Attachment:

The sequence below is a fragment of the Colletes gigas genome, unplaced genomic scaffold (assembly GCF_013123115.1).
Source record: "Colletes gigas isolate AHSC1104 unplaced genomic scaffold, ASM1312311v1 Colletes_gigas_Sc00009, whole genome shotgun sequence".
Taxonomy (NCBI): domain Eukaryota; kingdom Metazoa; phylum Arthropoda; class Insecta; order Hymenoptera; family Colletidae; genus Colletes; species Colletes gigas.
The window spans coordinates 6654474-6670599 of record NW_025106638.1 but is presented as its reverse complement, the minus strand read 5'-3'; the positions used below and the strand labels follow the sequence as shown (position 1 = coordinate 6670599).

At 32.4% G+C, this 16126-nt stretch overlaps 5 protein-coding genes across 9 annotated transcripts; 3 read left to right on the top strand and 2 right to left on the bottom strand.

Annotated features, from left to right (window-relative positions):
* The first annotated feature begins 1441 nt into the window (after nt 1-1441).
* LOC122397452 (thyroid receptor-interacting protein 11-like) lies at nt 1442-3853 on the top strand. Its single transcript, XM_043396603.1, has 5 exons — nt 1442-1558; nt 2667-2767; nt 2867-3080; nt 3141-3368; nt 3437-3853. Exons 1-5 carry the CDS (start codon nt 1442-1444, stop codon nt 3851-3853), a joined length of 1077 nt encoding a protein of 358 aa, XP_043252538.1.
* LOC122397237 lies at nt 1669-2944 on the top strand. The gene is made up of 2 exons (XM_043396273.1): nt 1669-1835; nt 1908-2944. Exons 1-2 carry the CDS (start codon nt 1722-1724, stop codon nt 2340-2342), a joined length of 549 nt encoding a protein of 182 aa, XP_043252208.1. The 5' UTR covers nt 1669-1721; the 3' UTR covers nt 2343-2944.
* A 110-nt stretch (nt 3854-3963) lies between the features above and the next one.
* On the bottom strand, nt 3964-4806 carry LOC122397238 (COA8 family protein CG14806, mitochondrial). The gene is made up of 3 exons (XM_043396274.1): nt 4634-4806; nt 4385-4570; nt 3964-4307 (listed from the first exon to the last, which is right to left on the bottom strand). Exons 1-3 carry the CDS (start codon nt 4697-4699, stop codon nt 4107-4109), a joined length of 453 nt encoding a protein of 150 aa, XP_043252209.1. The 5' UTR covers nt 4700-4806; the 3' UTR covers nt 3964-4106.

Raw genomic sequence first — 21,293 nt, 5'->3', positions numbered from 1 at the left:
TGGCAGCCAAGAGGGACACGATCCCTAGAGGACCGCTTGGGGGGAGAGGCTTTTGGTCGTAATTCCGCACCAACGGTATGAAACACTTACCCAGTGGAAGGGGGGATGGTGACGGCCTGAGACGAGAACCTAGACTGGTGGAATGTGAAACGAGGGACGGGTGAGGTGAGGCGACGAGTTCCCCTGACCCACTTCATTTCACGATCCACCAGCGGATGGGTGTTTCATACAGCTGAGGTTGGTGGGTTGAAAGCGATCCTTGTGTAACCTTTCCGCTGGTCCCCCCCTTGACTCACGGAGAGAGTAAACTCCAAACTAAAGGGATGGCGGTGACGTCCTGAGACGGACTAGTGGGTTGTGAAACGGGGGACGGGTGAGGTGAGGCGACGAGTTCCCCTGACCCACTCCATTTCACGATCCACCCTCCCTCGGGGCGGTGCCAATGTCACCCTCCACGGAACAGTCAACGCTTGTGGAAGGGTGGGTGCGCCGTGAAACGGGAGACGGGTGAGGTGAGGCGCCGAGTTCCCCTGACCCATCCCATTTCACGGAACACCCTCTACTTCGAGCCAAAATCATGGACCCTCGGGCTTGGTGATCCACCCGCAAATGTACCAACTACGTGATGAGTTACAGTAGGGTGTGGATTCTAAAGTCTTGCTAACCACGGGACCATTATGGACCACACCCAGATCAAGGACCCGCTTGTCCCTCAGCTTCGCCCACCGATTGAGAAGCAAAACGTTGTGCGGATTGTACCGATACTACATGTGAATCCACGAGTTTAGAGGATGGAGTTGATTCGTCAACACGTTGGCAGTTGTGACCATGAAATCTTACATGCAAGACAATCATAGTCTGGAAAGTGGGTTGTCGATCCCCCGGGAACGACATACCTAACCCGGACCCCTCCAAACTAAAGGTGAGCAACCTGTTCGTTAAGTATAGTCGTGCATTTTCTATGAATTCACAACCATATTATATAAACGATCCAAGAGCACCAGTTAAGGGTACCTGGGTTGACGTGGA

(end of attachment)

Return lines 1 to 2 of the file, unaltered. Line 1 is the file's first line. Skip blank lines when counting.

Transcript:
The sequence below is a fragment of the Colletes gigas genome, unplaced genomic scaffold (assembly GCF_013123115.1).
Source record: "Colletes gigas isolate AHSC1104 unplaced genomic scaffold, ASM1312311v1 Colletes_gigas_Sc00009, whole genome shotgun sequence".